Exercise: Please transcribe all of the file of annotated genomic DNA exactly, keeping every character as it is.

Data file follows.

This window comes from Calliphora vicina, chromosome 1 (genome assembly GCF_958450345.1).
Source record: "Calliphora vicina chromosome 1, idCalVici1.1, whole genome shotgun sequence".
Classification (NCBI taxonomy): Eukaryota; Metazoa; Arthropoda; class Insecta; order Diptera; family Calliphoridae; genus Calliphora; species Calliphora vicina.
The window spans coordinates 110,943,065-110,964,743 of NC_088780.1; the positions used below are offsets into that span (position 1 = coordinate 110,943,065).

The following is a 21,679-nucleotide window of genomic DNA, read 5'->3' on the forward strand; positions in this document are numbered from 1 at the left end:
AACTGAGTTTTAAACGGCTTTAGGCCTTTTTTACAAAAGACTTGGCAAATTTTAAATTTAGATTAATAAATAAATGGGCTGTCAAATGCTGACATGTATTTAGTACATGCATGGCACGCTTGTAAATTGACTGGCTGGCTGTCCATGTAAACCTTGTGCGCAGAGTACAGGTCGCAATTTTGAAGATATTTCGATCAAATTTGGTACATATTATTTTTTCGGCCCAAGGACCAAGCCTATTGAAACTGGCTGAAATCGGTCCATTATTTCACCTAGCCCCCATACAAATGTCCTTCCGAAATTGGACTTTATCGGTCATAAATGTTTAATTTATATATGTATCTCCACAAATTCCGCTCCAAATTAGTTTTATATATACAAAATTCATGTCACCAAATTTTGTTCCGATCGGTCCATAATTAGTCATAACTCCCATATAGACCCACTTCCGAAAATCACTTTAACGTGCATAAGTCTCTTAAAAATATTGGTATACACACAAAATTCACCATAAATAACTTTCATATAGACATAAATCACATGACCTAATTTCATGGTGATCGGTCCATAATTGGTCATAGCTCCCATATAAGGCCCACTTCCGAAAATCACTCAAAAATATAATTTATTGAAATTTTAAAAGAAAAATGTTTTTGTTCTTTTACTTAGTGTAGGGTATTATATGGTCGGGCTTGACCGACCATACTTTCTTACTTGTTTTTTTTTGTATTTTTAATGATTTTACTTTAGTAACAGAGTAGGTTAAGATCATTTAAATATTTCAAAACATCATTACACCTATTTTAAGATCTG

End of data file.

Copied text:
This window comes from Calliphora vicina, chromosome 1 (genome assembly GCF_958450345.1).
Source record: "Calliphora vicina chromosome 1, idCalVici1.1, whole genome shotgun sequence".
Classification (NCBI taxonomy): Eukaryota; Metazoa; Arthropoda; class Insecta; order Diptera; family Calliphoridae; genus Calliphora; species Calliphora vicina.
The window spans coordinates 110,943,065-110,964,743 of NC_088780.1; the positions used below are offsets into that span (position 1 = coordinate 110,943,065).

The following is a 21,679-nucleotide window of genomic DNA, read 5'->3' on the forward strand; positions in this document are numbered from 1 at the left end:
AACTGAGTTTTAAACGGCTTTAGGCCTTTTTTACAAAAGACTTGGCAAATTTTAAATTTAGATTAATAAATAAATGGGCTGTCAAATGCTGACATGTATTTAGTACATGCATGGCACGCTTGTAAATTGACTGGCTGGCTGTCCATGTAAACCTTGTGCGCAGAGTACAGGTCGCAATTTTGAAGATATTTCGATCAAATTTGGTACATATTATTTTTTCGGCCCAAGGACCAAGCCTATTGAAACTGGCTGAAATCGGTCCATTATTTCACCTAGCCCCCATACAAATGTCCTTCCGAAATTGGACTTTATCGGTCATAAATGTTTAATTTATATATGTATCTCCACAAATTCCGCTCCAAATTAGTTTTATATATACAAAATTCATGTCACCAAATTTTGTTCCGATCGGTCCATAATTAGTCATAACTCCCATATAGACCCACTTCCGAAAATCACTTTAACGTGCATAAGTCTCTTAAAAATATTGGTATACACACAAAATTCACCATAAATAACTTTCATATAGACATAAATCACATGACCTAATTTCATGGTGATCGGTCCATAATTGGTCATAGCTCCCATATAAGGCCCACTTCCGAAAATCACTCAAAAATATAATTTATTGAAATTTTAAAAGAAAAATGTTTTTGTTCTTTTACTTAGTGTAGGGTATTATATGGTCGGGCTTGACCGACCATACTTTCTTACTTGTTTTTTTTTGTATTTTTAATGATTTTACTTTAGTAACAGAGTAGGTTAAGATCATTTAAATATTTCAAAACATCATTACACCTATTTTAAGATCTG